Even if such a certification is made, however, Section 158(d)(2)(A)provides that the court of appeals will not take jurisdiction of the appeal unless it exercises its discretion to authorize a direct appeal of the judgment, order or decree.

Subpart (B) amplifies the certification process. The bankruptcy court, district court, or bankruptcy appellate panel "shall" make the certification if it determines that at least one of the circumstances specified in Section 158(d)(2)(A)(i)-(iii) exists. 28 U.S.C. 158(d)(2)(B)(i). Alternatively, the involved court "shall" certify the judgment when it receives a request to that effect made by a majority of the appellants and a majority of appellees (if any). 28 U.S.C. 158(d)(2)(B)(ii).

Subpart (C) provides that the parties may supplement the certification with a short statement of the basis for the certification. Such a statement appears necessary if the involved court certifies under Section 158(d)(2)(B)(ii) and did not independently determine that any ofthe circumstances required for certification existed.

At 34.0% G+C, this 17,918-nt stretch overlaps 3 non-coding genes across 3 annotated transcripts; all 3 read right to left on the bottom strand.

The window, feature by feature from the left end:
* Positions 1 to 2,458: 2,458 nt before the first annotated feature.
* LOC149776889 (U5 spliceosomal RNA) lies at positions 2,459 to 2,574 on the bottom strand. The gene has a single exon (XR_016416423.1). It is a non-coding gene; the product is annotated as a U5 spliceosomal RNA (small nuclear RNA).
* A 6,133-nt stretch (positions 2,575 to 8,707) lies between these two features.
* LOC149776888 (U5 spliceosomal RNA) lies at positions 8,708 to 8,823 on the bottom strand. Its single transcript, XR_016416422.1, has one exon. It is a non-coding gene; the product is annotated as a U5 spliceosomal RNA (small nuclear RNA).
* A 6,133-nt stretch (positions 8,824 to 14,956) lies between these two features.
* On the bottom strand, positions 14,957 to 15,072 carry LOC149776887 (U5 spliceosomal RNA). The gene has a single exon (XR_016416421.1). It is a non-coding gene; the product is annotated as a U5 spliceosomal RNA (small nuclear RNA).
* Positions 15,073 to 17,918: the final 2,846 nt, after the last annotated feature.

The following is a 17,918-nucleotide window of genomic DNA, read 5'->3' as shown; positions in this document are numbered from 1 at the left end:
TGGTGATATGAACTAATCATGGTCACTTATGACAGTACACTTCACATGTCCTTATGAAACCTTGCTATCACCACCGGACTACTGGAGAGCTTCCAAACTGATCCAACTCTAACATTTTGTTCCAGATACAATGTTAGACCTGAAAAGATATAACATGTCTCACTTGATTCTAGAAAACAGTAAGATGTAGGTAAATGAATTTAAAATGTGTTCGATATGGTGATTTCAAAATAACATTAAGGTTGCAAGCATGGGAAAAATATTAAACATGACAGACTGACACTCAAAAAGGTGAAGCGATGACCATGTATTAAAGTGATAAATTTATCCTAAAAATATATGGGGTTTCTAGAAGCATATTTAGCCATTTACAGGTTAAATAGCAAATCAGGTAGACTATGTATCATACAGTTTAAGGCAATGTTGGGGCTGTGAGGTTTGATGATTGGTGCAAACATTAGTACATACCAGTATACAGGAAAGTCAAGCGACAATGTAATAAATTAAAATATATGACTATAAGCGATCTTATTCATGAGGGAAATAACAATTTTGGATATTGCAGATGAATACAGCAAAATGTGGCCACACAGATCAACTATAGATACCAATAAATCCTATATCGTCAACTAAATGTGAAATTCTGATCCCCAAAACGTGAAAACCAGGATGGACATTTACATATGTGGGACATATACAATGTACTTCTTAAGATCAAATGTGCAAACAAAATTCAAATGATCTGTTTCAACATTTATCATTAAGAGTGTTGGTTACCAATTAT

Subpart (D) provides that an appeal under Section 158(d)(2) does not stay any proceeding unless the court in which the certification is made or the court of appeals issues a stay pending appeal.

Subpart (E) requires that the request for certification be made not later than 60 days after the entry of the judgment which is the subject of the certification.

Section 1233 applies only to cases filed after BAPCP A's October 17, 2005 effective date. BAPCPA § 1501(a).

Interim Bankruptcy Rules

To implement the substantive and procedural changes mandated by BAPCPA, the Committee on Rules of Practice and Procedure of the United States Judicial Conference and the Judicial Conference ofthe United States have approved Interim Bankruptcy Rules (the "Interim Rules") proposed by the Advisory Committee on Bankruptcy Rules. Courts have since adopted the Interim Rules as local rules in nearly every district. Included in the Interim Rules are two new rules pertaining to direct appeals to the court of appeals, Rules 8001(f) and 8003(d). The complete text of these rules is attached to this memo.

Interim Rule 800I(f) makes clear the following procedural steps not addressed in the amendment to Section 158(d)(2):

  • the 10-day period within which to petition the court of appeals to authorize a direct appeal after certification under Section 158(d)(2)(A) does not commence until a timely appeal has been taken from the judgment of the bankruptcy court and the notice of appeal has become effective;

  • a certification under Section 158(d) must be filed in the court in which a matter is "pending" and notice of the filing shall be served in the same manner required for service of a notice of appeal under Rule 8004;